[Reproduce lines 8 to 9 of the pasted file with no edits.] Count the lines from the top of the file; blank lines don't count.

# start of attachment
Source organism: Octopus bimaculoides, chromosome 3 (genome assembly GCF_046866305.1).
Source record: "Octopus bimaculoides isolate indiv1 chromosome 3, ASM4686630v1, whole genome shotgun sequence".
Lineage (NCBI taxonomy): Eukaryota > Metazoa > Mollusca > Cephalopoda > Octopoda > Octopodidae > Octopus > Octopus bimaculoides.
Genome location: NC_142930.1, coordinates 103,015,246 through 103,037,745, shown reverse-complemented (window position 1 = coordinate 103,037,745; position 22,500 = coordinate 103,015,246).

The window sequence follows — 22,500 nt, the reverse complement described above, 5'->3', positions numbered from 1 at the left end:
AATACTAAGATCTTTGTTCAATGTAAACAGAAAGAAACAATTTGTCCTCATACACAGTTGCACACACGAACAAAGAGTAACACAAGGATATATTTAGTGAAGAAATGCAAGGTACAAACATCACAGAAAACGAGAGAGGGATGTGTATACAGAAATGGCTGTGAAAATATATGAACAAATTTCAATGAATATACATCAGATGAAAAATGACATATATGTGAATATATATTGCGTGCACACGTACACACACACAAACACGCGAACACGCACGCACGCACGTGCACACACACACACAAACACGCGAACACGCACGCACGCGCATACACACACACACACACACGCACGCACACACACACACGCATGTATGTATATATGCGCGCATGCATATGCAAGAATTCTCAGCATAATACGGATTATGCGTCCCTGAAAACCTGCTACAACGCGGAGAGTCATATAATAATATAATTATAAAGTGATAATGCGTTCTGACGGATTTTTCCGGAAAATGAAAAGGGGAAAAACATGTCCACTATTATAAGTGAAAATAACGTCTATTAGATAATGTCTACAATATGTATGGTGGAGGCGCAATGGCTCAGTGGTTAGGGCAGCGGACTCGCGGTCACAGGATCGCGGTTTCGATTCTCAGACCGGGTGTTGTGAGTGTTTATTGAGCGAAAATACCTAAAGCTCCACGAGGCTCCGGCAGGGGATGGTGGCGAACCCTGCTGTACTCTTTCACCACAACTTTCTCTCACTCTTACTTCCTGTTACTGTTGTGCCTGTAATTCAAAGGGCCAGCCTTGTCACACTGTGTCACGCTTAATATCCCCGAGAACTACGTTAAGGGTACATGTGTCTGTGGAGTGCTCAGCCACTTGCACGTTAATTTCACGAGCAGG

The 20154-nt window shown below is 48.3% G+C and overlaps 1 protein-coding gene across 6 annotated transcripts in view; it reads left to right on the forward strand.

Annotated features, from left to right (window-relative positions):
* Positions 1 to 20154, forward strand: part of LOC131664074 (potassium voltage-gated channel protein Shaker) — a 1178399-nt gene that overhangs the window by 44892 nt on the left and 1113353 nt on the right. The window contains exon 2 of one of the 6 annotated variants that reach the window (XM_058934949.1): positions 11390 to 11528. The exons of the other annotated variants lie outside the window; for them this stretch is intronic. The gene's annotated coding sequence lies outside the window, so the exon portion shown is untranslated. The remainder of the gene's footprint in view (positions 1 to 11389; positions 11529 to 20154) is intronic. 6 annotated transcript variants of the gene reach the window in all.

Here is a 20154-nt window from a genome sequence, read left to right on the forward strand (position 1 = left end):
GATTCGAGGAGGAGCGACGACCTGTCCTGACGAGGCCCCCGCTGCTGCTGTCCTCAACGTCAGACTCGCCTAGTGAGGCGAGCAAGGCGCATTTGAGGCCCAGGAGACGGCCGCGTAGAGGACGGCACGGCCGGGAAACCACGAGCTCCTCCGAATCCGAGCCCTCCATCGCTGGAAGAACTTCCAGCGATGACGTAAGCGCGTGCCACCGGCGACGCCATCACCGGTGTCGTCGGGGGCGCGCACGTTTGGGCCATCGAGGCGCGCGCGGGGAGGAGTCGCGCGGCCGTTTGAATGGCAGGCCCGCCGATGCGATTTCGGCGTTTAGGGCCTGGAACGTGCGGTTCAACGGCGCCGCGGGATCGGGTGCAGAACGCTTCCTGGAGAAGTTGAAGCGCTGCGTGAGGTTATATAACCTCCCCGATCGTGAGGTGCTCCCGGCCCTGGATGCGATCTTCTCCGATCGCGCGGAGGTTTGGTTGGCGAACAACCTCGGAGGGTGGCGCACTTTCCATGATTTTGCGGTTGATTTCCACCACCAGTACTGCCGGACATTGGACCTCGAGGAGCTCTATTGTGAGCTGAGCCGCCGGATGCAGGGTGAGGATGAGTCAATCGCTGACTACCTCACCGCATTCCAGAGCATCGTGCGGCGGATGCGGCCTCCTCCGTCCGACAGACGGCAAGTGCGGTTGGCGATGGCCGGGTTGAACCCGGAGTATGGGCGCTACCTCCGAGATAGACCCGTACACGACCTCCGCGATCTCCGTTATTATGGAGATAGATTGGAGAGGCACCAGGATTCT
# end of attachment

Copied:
Annotated features, from left to right (window-relative positions):
* Positions 1 to 20154, forward strand: part of LOC131664074 (potassium voltage-gated channel protein Shaker) — a 1178399-nt gene that overhangs the window by 44892 nt on the left and 1113353 nt on the right. The window contains exon 2 of one of the 6 annotated variants that reach the window (XM_058934949.1): positions 11390 to 11528. The exons of the other annotated variants lie outside the window; for them this stretch is intronic. The gene's annotated coding sequence lies outside the window, so the exon portion shown is untranslated. The remainder of the gene's footprint in view (positions 1 to 11389; positions 11529 to 20154) is intronic. 6 annotated transcript variants of the gene reach the window in all.